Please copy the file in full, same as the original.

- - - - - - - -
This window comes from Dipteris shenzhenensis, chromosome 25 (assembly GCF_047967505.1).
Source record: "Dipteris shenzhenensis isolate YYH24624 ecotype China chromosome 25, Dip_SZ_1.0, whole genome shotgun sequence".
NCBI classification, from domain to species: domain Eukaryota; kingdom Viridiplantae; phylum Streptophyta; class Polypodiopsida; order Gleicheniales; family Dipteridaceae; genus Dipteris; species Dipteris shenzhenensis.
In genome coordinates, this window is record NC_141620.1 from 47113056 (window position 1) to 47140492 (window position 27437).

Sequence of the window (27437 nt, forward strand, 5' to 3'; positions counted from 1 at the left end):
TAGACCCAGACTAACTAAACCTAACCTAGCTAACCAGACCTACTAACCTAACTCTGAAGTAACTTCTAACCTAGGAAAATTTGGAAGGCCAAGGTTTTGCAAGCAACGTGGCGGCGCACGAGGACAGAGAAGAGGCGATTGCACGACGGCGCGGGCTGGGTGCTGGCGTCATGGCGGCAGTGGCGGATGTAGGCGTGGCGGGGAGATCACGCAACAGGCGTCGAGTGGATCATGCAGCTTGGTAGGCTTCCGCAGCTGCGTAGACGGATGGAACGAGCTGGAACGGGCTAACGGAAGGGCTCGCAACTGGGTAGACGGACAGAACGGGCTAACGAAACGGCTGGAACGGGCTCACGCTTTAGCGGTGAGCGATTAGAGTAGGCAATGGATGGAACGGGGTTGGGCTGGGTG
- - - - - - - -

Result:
This window comes from Dipteris shenzhenensis, chromosome 25 (assembly GCF_047967505.1).
Source record: "Dipteris shenzhenensis isolate YYH24624 ecotype China chromosome 25, Dip_SZ_1.0, whole genome shotgun sequence".
NCBI classification, from domain to species: domain Eukaryota; kingdom Viridiplantae; phylum Streptophyta; class Polypodiopsida; order Gleicheniales; family Dipteridaceae; genus Dipteris; species Dipteris shenzhenensis.
In genome coordinates, this window is record NC_141620.1 from 47113056 (window position 1) to 47140492 (window position 27437).

Sequence of the window (27437 nt, forward strand, 5' to 3'; positions counted from 1 at the left end):
TAGACCCAGACTAACTAAACCTAACCTAGCTAACCAGACCTACTAACCTAACTCTGAAGTAACTTCTAACCTAGGAAAATTTGGAAGGCCAAGGTTTTGCAAGCAACGTGGCGGCGCACGAGGACAGAGAAGAGGCGATTGCACGACGGCGCGGGCTGGGTGCTGGCGTCATGGCGGCAGTGGCGGATGTAGGCGTGGCGGGGAGATCACGCAACAGGCGTCGAGTGGATCATGCAGCTTGGTAGGCTTCCGCAGCTGCGTAGACGGATGGAACGAGCTGGAACGGGCTAACGGAAGGGCTCGCAACTGGGTAGACGGACAGAACGGGCTAACGAAACGGCTGGAACGGGCTCACGCTTTAGCGGTGAGCGATTAGAGTAGGCAATGGATGGAACGGGGTTGGGCTGGGTG